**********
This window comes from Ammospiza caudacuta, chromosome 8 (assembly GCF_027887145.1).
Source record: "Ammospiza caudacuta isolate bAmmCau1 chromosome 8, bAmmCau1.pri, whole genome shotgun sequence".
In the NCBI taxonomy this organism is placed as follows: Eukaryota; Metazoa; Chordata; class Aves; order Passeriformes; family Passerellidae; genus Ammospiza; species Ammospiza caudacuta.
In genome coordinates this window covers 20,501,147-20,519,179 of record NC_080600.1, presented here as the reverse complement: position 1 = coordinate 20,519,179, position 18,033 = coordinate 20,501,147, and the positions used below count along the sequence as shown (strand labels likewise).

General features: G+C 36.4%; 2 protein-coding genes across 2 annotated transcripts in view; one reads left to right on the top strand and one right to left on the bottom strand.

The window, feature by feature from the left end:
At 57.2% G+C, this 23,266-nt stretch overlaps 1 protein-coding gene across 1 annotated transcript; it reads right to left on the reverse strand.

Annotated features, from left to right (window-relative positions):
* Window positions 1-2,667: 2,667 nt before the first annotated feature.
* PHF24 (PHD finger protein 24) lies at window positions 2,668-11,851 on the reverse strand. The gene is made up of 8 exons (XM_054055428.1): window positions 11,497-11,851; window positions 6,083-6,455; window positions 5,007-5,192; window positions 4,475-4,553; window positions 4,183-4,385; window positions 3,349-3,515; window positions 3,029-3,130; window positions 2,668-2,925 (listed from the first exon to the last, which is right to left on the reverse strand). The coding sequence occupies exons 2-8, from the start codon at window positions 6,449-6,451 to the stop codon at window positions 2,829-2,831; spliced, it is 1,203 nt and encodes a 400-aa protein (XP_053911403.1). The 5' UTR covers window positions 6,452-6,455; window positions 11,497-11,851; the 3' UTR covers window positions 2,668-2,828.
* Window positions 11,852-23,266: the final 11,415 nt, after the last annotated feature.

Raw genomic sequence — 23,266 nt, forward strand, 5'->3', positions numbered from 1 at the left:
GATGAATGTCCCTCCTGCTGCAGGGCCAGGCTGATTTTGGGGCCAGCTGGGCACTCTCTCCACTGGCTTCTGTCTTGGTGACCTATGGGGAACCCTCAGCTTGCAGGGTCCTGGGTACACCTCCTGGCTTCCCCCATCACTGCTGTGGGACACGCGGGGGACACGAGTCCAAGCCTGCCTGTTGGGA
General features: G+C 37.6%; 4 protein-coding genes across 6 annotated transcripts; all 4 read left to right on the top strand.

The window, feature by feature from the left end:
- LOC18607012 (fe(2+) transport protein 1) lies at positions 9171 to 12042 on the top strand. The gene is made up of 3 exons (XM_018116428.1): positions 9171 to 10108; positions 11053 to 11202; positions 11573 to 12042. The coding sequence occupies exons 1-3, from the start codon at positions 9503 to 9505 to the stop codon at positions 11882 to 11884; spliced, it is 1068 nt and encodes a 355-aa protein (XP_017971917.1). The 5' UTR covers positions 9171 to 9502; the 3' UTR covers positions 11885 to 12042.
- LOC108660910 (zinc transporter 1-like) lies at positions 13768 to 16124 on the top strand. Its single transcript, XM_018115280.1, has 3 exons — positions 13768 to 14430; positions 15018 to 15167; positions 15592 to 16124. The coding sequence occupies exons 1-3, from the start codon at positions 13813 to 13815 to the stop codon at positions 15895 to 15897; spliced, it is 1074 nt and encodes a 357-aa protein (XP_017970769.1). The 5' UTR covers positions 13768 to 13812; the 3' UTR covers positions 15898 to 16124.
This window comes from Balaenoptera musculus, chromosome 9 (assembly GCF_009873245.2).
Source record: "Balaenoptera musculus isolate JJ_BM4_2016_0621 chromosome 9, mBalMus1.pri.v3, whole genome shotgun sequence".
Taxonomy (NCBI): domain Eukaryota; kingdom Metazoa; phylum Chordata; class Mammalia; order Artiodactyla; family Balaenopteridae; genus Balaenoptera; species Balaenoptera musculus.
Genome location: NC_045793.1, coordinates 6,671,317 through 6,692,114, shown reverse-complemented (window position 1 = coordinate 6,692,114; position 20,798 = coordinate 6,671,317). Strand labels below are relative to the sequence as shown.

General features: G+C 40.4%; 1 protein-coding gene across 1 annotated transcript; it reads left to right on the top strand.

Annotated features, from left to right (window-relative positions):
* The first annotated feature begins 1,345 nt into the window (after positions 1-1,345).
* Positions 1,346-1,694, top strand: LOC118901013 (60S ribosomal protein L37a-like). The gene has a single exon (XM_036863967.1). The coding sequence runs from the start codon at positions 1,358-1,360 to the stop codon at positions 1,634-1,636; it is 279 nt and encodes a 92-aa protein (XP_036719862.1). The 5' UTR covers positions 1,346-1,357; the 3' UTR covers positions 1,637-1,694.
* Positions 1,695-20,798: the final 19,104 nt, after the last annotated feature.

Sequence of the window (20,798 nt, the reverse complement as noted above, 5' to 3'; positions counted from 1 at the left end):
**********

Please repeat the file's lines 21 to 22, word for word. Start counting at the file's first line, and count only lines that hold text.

Genome location: NC_045793.1, coordinates 6,671,317 through 6,692,114, shown reverse-complemented (window position 1 = coordinate 6,692,114; position 20,798 = coordinate 6,671,317). Strand labels below are relative to the sequence as shown.

General features: G+C 40.4%; 1 protein-coding gene across 1 annotated transcript; it reads left to right on the top strand.